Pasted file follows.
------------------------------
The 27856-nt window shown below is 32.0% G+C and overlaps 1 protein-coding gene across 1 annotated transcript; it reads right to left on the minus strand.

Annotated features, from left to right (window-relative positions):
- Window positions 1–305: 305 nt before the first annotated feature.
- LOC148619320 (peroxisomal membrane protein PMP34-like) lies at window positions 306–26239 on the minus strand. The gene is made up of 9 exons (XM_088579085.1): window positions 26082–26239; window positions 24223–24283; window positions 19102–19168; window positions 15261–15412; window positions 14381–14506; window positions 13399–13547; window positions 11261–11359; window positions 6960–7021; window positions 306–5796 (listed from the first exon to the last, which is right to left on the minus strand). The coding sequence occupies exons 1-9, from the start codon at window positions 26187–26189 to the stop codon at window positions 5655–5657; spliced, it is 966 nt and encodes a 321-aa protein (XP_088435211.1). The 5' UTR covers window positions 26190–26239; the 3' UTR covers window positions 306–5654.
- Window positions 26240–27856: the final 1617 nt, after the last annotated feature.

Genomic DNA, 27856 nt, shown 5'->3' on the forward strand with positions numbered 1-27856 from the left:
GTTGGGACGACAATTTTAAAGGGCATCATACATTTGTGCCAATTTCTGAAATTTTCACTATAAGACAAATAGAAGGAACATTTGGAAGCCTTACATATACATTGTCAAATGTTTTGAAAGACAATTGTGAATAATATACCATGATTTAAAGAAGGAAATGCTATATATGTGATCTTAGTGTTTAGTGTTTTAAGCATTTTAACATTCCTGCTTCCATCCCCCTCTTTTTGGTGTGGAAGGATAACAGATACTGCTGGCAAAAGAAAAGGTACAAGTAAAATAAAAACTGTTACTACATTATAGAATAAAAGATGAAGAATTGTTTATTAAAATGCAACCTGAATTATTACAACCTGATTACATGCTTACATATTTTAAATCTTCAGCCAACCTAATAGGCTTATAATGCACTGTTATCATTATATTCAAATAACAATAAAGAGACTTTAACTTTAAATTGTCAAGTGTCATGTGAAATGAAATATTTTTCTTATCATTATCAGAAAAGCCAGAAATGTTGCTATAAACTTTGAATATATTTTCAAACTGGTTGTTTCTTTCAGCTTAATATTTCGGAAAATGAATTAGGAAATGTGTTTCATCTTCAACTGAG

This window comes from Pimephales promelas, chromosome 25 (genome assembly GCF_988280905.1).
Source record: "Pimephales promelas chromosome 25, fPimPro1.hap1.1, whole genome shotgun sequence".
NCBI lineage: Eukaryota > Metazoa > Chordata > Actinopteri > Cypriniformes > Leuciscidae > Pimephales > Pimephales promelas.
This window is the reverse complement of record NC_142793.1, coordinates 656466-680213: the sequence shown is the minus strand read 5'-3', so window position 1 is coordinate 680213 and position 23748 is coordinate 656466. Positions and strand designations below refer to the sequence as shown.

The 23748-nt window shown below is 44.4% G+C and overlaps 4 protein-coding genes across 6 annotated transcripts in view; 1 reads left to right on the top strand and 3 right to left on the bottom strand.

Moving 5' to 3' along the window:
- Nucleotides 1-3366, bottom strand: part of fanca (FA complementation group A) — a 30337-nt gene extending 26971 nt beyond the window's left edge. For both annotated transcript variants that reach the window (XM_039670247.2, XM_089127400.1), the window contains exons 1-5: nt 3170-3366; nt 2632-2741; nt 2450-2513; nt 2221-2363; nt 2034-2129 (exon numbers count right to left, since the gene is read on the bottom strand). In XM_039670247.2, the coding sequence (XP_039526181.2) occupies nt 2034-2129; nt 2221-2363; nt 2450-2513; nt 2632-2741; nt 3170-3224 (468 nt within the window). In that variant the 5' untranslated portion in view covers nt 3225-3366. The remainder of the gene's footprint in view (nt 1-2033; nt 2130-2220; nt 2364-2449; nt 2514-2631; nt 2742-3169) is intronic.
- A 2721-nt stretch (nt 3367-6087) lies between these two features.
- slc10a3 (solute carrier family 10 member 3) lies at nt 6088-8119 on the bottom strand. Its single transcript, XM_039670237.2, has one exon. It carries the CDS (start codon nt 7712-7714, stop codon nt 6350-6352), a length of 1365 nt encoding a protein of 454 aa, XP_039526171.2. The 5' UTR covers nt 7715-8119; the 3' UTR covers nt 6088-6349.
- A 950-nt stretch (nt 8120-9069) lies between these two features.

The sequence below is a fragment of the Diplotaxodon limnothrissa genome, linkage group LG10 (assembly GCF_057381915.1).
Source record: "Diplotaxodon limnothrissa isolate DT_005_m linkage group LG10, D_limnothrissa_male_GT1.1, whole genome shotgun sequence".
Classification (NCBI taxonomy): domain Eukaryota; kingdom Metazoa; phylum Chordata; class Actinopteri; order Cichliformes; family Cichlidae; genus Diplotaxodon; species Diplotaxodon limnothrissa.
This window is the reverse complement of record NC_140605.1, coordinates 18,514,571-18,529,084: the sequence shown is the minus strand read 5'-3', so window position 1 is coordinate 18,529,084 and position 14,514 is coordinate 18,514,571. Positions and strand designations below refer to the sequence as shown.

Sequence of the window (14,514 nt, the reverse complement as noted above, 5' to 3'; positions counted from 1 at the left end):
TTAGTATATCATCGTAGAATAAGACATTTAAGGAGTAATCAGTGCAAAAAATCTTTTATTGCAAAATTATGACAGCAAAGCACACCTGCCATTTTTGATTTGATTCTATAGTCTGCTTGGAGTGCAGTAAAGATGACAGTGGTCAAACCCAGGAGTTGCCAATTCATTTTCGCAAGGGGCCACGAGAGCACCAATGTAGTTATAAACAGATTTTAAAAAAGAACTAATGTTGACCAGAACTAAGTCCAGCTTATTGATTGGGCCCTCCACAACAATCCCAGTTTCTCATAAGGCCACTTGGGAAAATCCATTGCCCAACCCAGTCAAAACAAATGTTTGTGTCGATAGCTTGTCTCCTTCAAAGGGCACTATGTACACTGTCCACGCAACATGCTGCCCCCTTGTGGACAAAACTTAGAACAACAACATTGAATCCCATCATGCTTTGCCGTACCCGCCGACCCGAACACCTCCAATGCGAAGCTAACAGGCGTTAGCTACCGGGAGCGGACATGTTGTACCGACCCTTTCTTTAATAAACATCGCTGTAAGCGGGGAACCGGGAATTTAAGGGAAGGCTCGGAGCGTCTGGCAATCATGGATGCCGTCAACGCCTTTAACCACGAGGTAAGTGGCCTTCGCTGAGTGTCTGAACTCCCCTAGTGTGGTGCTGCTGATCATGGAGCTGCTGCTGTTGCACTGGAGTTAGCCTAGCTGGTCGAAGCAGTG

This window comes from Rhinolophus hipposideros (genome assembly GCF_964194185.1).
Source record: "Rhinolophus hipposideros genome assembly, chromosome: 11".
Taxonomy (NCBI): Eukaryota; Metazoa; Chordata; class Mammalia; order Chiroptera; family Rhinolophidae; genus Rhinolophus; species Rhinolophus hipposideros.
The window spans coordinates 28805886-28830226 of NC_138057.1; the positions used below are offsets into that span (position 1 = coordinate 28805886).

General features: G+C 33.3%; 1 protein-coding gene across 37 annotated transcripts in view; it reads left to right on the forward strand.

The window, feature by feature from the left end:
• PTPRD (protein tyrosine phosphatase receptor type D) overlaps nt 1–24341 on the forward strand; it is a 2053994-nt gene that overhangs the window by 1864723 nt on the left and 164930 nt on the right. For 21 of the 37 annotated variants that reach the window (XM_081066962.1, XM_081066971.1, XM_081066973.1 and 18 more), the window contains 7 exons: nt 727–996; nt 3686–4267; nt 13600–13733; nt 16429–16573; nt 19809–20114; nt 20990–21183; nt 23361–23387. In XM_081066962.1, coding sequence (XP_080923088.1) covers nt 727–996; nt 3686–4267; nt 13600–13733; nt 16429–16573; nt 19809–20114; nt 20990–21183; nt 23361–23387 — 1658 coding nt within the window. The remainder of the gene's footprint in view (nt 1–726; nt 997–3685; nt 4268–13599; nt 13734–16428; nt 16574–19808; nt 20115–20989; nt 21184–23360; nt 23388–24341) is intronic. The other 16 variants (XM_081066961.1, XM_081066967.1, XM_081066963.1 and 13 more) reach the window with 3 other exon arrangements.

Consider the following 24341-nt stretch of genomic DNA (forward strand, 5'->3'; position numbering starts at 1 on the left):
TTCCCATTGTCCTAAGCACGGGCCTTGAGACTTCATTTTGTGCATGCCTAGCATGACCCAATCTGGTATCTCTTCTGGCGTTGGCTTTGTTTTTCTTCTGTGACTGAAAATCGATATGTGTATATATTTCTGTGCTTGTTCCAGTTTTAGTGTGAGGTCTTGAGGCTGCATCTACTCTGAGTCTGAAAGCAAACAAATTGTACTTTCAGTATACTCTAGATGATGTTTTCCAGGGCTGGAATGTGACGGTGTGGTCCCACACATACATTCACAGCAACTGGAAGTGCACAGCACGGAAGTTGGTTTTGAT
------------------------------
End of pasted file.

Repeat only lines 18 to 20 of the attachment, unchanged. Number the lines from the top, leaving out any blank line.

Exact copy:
The sequence below is a fragment of the Diplotaxodon limnothrissa genome, linkage group LG10 (assembly GCF_057381915.1).
Source record: "Diplotaxodon limnothrissa isolate DT_005_m linkage group LG10, D_limnothrissa_male_GT1.1, whole genome shotgun sequence".
Classification (NCBI taxonomy): domain Eukaryota; kingdom Metazoa; phylum Chordata; class Actinopteri; order Cichliformes; family Cichlidae; genus Diplotaxodon; species Diplotaxodon limnothrissa.